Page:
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A Word From Marshall // Pastoral Associate

Posted by Marshall Adkins on

I love a good story. You know, the kind for which you scoot forward and lean in so that you don't miss anything. Such stories can be found in great books, the best of movies, or even a friend’s telling of a tale. We can close a book, exit a theatre, or leave a conversation with the sense that we have just returned from another world. The truth is that good stories stimulate our minds, stir our emotions, inspire awe in us, and can sweep us up into something bigger than ourselves. Have you considered that the Bible is a divinely inspired story? Through its narrative, poetry, and prose, Scripture vividly recounts God’s work in the world. It’s true that the Bible is filled with many individual stories, but it tells one big story of how the Creator God is bringing about His saving and healing reign for the joy of all peoples.

 You may know that the Bible contains sixty-six smaller books written by many inspired authors, but I suggest to you that it is meant to be read as a single, unified book with one divine Author. And while the Bible contains many well-developed and unforgettable characters, it is ultimately about one character: the one true God who is revealed in Jesus Christ. Reading the Bible as a single story, with God as its author, and Christ as the main character is sometimes called biblical theology. You might be thinking, shouldn't all theology be biblical? And you’re right. But when we use the term biblical theology, we mean something more than just that our theology is biblical. Biblical theology is a term we use to refer to the way the Bible fits together as a cohesive whole with God Himself as its ultimate author and Christ at the center of it all.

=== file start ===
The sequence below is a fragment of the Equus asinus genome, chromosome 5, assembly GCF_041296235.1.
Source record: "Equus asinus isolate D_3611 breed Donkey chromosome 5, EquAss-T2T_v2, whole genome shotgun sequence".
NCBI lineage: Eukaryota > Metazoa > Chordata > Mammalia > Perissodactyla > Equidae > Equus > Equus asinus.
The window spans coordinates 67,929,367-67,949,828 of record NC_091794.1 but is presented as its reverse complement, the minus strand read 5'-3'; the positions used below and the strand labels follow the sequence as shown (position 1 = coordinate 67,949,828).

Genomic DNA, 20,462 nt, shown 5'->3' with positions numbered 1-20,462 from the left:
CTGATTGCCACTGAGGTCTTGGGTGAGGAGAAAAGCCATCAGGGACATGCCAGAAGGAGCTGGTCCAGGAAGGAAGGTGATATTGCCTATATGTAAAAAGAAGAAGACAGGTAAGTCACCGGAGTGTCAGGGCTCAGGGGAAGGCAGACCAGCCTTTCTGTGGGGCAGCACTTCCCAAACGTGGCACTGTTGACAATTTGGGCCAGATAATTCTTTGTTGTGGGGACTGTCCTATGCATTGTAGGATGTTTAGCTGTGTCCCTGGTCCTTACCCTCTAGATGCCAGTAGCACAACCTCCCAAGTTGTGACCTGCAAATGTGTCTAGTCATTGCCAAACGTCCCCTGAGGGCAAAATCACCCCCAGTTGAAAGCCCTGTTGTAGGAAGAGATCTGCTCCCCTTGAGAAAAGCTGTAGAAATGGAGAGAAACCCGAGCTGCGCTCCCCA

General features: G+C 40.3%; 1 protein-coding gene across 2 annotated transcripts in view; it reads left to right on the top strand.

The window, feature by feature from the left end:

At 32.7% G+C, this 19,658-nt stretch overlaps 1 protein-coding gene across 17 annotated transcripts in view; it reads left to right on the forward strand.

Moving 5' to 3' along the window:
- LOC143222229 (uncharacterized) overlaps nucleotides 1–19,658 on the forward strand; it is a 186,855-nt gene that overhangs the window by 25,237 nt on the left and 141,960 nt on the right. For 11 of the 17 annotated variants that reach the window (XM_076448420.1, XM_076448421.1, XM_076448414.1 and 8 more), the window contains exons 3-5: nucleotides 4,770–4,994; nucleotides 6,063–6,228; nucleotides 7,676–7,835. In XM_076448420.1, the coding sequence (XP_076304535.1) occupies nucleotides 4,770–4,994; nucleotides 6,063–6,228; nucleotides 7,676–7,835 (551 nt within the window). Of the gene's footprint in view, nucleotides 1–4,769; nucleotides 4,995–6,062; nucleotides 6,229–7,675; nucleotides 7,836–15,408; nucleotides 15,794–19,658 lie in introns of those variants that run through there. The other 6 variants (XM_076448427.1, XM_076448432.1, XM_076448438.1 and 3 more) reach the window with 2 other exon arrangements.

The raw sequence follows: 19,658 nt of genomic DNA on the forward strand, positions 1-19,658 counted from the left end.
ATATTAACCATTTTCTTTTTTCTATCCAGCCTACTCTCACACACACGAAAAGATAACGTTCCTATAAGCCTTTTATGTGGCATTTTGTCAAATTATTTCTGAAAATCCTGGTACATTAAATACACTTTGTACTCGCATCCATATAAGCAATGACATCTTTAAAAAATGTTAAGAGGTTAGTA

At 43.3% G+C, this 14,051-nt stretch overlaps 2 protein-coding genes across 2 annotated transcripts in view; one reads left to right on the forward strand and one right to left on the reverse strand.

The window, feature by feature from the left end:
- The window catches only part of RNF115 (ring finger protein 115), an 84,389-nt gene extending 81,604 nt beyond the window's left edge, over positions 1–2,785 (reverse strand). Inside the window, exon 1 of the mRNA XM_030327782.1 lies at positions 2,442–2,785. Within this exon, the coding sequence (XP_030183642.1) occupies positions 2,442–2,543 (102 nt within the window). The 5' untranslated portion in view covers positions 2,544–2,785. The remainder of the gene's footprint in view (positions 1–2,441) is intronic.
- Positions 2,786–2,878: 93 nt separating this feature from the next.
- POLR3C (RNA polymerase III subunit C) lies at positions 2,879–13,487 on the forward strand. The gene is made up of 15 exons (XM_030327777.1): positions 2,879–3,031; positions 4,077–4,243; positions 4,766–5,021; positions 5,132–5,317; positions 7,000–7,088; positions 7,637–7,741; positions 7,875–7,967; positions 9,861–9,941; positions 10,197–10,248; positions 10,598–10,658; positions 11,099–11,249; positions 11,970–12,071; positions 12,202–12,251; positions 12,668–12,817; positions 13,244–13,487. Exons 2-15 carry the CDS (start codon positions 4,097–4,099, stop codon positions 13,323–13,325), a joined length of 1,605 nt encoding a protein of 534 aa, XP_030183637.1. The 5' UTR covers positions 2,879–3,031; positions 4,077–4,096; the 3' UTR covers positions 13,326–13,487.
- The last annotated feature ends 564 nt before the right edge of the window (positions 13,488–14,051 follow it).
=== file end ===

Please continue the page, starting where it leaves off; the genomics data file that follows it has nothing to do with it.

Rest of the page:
When we read and study the Bible, it is immensely helpful to know how the particular part we are reading fits into the whole of Scripture. In fact, we must learn to see how each part of the Bible contributes to God’s unfolding plan. If we are honest, there are probably entire sections of the Bible that we avoid because we don’t fully understand it or we have trouble seeing how it fits with the rest. Learning to read the Bible in a big picture way will enable us to profit from all of God’s Word and to avoid some common pitfalls. Many of the distortions to the gospel in our own day are largely owing to an impoverished understanding of how to read the Bible according to God’s larger redemptive purposes. The point is that when we learn to see the big picture and know the flow of the Bible’s story, we will be better and more faithful readers.    

 I want to invite you to join us beginning April 15 for Learn4Life on Wednesday evenings as we embark on a 6-week journey through Biblical Theology: How the Church Faithfully Teaches the Gospel by Nick Roark and Robert Cline. We will trace and tell the big story of the Bible and seek to be more faithful readers of God’s Word. Come and be drawn again into the drama, be swept up into what God is doing in the world, and let’s lean in again to hear God's grand story from the pages of Scripture.